As he talked through the efforts to connect the Milwaukee community to jobs, former Alderman Willie Wade made it a point to stress the relationship between his current employer, Employ Milwaukee, and Milwaukee Public Schools.
If more students are able to connect with the workforce, there will be fewer adults with barriers to employment later in life, said Wade, vice president of community relations at Employ Milwaukee.
If working with students before they face additional barriers to employment is part of solving Milwaukee’s inner city jobs puzzle, it is also a key part of filling the workforce needs of employers, many of whom have lamented their inability to find skilled workers.
Andy Hepburn, chief innovation officer at Butler-based GPS Education Partners, pointed out that in fields that go beyond entry level, there are two schools of thought for businesses. Some choose to engage and partner with their local chambers and schools; others feel it is entirely on high schools or technical colleges to prepare students.
Of those businesses that don’t engage, “I think that group that’s in that space is going to continue to struggle,” Hepburn said.
There was a time when a high school diploma alone was a ticket into the workforce, but over the years job requirements have trended toward postsecondary education. A 2013 Georgetown University report estimated 65 percent of the job openings available by 2020 would require some amount of education after high school.
That idea, combined with declining enrollment as the economy improved, prompted Milwaukee Area Technical College to launch its MATC Promise program in 2015. The program, targeted at low-income students, offers those who qualify an opportunity to attend school at no cost.
MATC Promise is a last-dollar scholarship program that covers the gap between what financial aid and a family can contribute and the total tuition. Vicki Martin, president of MATC, said the reality is many high school students won’t even consider the possibility of college because they think they can’t afford it.
The offer of the MATC Promise program was enough to attract 3,100 applicants in the first year, Martin said. A total of 1,200 actually registered for the program and in the end, fewer than 400 qualified. The program mandates on-time high school graduation from a high school within MATC’s district, a minimum score of 16 on the ACT, 90 percent attendance, a 2.0 grade point average during senior year of high school and attending MATC full-time.
Martin said the school learned in the first year that getting students and their families to complete the federal financial aid forms was among the most challenging aspects of the program. She said MATC plans to extend its work to reach younger students, hoping that over time more students will develop the expectation of going to college.
About 21 percent of MPS graduates surveyed in 2015 said they planned to go to a technical or vocational school after graduation, on par with statewide figures, according to data from the Wisconsin Department of Public Instruction. Roughly 36 percent of MPS graduates planned to go to a four-year school, compared with 52 percent statewide. About 14 percent of the Milwaukee students either had a job lined up after graduation or planned to seek employment. Statewide, that figure dropped to 8 percent.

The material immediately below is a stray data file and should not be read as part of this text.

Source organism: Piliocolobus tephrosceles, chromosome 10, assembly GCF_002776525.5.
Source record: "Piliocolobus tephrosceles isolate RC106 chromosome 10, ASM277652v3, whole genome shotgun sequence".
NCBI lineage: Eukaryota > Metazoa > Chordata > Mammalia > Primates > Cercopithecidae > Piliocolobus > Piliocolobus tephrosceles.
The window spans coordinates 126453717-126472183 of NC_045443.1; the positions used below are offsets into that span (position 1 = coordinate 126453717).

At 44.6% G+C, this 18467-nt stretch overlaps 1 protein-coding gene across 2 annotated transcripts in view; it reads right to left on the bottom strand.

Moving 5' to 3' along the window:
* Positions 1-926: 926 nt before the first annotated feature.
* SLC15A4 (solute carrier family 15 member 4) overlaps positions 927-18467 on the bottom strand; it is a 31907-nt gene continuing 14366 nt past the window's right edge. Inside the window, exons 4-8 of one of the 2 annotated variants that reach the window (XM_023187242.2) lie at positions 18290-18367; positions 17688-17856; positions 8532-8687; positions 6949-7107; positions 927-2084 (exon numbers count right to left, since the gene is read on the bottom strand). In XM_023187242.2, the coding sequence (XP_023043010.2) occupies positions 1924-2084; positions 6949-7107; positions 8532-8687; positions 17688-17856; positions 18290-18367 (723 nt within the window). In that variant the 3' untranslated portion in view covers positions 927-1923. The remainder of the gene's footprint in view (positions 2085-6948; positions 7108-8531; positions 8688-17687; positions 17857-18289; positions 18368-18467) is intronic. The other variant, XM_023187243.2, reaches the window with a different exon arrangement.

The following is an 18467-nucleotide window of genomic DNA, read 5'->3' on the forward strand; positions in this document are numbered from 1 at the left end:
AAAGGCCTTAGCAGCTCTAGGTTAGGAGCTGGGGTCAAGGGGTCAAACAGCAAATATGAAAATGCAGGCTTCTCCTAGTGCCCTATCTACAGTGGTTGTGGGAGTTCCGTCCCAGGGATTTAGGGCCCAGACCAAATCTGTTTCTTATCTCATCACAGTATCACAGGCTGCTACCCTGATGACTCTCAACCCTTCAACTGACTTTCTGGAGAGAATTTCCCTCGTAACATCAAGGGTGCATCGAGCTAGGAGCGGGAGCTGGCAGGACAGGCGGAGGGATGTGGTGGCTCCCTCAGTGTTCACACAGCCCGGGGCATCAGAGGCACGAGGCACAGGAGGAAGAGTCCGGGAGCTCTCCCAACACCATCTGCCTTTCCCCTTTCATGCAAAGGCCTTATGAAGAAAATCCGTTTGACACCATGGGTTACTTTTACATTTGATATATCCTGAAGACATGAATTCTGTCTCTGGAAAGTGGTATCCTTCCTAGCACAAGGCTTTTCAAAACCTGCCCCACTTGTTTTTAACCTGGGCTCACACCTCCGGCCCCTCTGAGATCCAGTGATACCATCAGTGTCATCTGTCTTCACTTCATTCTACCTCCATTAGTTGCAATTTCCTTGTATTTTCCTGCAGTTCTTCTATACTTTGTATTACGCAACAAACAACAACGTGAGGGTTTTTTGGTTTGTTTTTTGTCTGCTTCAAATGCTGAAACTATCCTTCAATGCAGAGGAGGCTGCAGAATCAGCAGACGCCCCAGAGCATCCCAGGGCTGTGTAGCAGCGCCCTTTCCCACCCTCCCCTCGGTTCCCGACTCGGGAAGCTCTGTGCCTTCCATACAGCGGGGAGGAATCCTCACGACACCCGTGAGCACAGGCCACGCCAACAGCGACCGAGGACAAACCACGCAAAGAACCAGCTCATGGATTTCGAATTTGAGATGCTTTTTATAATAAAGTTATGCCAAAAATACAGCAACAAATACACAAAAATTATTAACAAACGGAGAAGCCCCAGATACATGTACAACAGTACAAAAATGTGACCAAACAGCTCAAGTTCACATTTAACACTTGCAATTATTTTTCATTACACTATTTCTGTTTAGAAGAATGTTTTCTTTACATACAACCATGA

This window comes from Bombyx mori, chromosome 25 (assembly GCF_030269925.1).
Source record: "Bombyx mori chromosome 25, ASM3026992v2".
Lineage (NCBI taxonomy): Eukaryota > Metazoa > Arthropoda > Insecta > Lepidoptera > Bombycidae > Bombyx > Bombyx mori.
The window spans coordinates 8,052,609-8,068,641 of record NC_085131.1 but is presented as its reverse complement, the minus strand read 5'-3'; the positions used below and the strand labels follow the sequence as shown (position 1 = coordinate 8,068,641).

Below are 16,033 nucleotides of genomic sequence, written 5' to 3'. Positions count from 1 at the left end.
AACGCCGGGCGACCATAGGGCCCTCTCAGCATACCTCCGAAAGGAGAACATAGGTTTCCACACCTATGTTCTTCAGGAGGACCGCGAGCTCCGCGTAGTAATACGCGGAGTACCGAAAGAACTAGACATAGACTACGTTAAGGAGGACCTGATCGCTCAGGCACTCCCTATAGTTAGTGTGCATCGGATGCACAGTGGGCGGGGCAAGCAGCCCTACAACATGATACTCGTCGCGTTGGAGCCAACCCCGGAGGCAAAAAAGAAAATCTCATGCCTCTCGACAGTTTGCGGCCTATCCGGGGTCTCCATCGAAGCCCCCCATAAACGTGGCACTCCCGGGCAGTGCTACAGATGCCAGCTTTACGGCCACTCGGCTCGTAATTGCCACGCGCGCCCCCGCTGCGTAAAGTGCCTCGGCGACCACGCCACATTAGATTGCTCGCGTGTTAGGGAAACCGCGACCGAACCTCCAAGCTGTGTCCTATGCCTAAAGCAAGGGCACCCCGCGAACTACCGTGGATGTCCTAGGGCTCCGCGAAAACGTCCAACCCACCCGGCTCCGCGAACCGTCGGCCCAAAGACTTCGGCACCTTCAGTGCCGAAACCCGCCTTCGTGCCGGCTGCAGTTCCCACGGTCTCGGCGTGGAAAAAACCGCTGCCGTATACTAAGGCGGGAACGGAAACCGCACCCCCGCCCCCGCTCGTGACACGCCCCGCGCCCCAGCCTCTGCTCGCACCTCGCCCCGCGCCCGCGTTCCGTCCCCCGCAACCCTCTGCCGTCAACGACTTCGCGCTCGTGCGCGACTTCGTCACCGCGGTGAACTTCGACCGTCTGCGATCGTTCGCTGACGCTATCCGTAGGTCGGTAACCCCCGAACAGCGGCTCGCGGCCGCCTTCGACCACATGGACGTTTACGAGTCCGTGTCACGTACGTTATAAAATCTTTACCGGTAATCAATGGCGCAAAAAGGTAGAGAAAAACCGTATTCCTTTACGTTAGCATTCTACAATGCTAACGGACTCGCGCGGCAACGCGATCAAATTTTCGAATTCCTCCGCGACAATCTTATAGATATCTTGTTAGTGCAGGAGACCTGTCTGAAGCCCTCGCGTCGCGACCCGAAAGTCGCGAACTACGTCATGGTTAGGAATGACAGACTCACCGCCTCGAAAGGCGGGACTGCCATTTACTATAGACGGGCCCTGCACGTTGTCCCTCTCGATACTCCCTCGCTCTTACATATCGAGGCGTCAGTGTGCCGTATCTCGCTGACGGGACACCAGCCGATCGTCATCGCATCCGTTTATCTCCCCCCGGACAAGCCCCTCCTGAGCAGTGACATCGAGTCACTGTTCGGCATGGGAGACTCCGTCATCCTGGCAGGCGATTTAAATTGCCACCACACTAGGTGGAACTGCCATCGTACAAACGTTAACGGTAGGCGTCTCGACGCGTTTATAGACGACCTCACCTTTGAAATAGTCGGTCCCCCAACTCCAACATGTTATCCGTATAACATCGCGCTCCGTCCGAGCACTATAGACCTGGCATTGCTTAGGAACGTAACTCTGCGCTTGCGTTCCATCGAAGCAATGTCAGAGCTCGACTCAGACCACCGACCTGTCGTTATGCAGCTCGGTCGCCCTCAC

Making sure MPS students graduate with a plan and the opportunity to have choices is a task that falls to John Hill, MPS’ director of college and career readiness. That means they have both the academic and the social and emotional foundation to be successful, he said.
Hill pointed out that for previous generations of students, there wasn’t a concerted effort by educators to expose them to all their career possibilities. Beginning next year, academic and career plans required by state law will have students developing a roadmap as early as sixth grade.
“The idea is that kids start at an early age,” Hill said.
The plans also help students match their interests and talents with potential career opportunities. They’re able to see salaries, recommended courses and degree requirements.
In the five zip codes surrounding the 30th Street Industrial Corridor, more than 20 percent of residents older than 25 do not have a high school diploma or equivalency, according to U.S. Census data. That’s more than double the percentage statewide.
The percentage of residents in that area that only have a high school diploma or equivalency is roughly the same, at about 33 percent, as statewide.
The percentage of individuals with college experience, including up to a graduate degree, is 58 percent statewide. For residents in the zip codes near the 30th Street Industrial Corridor, it’s closer to 47 percent.
Hill said he and his team are aware of the importance of their work.
“Our work can really have a positive impact on the city and the state,” he said.
The work is made more complicated by the fact that there are so many students to prepare.
“To me, that’s the biggest challenge that I wrestle with every day,” Hill said.
He also said partnerships with the business community make the work better, exposing students to potential careers. He highlighted members of the Metropolitan Milwaukee Association of Commerce Council of Small Business Executives welcoming tours for seventh graders. The program is in its third year, and the goal is to have every seventh grader tour a business in its fourth year.
The other program Hill pointed to was ProStart, a two-year culinary program that exposes students to professional chefs.
“It’s such a positive when we’re talking with them and they’re talking with us,” Hill said of the business community.